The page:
As I traced I realized why my sewing angel may have found the pocket confusing. I didn’t find a single alignment notation for the pockets.  I think you’re being left to wonder, ‘have I aligned this correctly?’  I walked the seams of back and front side pieces. Marked the point where the front side should terminate. Then aligned my pocket with the curves of the front side and center seams before adding my own alignment marks.  You may think that is overkill. I had minor fit  issues with the Jalie Jean until I marked and matched the pockets. Since then, I just don’t take the chance.  I want to get the fit as good as possible the first time. I copy all notches and dots and I match them up when sewing. Myabe it’s just a security blanket type situation for me.

I also felt frustrated with two places where the various sized cutting lines  joined creating a solid 1/4″ line.

Where does my size cross in that 1/4″?  I’m disconcerted because I’ve definitely found that 1/4″ makes a difference in how clothing fits me.  With this many seams, I’m concerned about even 1/16″.  They add up, you know? I was a bit annoyed to be left guessing. I know my pattern was free to me, but I feel expensive Indy patterns should be very accurate.  I need to feel like we’re getting something extra for the extra cost.  Well lets move on.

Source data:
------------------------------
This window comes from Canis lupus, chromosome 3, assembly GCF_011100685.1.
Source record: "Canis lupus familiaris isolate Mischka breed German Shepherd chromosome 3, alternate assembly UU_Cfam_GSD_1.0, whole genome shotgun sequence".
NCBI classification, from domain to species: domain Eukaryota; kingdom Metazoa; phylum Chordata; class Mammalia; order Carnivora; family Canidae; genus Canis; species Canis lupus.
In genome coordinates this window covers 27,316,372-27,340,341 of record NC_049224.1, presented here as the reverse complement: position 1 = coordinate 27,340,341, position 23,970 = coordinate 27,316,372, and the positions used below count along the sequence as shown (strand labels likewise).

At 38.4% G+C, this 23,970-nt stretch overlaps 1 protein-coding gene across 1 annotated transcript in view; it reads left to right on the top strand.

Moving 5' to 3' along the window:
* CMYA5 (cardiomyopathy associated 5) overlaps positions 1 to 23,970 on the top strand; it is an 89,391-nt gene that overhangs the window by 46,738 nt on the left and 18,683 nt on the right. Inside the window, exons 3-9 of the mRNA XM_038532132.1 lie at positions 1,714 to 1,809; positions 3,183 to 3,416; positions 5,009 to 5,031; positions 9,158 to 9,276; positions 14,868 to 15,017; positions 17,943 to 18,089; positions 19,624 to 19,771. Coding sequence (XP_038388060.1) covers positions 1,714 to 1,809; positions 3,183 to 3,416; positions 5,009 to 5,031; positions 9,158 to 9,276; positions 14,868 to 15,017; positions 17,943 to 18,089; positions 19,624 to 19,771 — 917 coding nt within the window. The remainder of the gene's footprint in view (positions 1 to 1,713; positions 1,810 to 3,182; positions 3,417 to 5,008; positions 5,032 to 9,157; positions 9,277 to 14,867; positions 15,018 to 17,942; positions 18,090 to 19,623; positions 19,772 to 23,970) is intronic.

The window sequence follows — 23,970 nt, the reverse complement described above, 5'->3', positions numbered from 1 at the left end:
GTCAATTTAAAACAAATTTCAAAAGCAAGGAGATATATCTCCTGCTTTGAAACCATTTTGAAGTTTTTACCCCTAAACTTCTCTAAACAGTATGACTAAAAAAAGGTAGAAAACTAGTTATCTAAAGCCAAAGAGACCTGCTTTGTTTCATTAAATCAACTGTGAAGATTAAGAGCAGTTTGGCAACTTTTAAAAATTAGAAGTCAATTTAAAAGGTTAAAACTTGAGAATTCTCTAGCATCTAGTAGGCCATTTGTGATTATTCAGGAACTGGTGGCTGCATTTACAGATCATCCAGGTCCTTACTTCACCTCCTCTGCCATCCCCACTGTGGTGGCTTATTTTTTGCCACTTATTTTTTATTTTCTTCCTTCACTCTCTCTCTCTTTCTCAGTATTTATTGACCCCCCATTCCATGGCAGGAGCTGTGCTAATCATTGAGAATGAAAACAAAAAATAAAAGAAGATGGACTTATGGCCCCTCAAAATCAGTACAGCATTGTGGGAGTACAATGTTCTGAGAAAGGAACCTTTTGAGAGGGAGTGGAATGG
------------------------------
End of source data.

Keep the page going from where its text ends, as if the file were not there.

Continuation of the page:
After tracing La6017 in size 16, I compared with my well-fitting patterns PP113 and TJ906.

I like the nice deep U of  LA6017

but in comparison with PP113, I find that the back extension isn’t long enough for me. YMMV

To be fair, I followed Pamela Patterns instructions and added 1″ along the seam allowances for the first fitting of PP113.  While the 1″ was trimmed away from the other seams, I needed it along the back inseam .  So maybe I just need to add 1″ along the back inseam of LA 6017.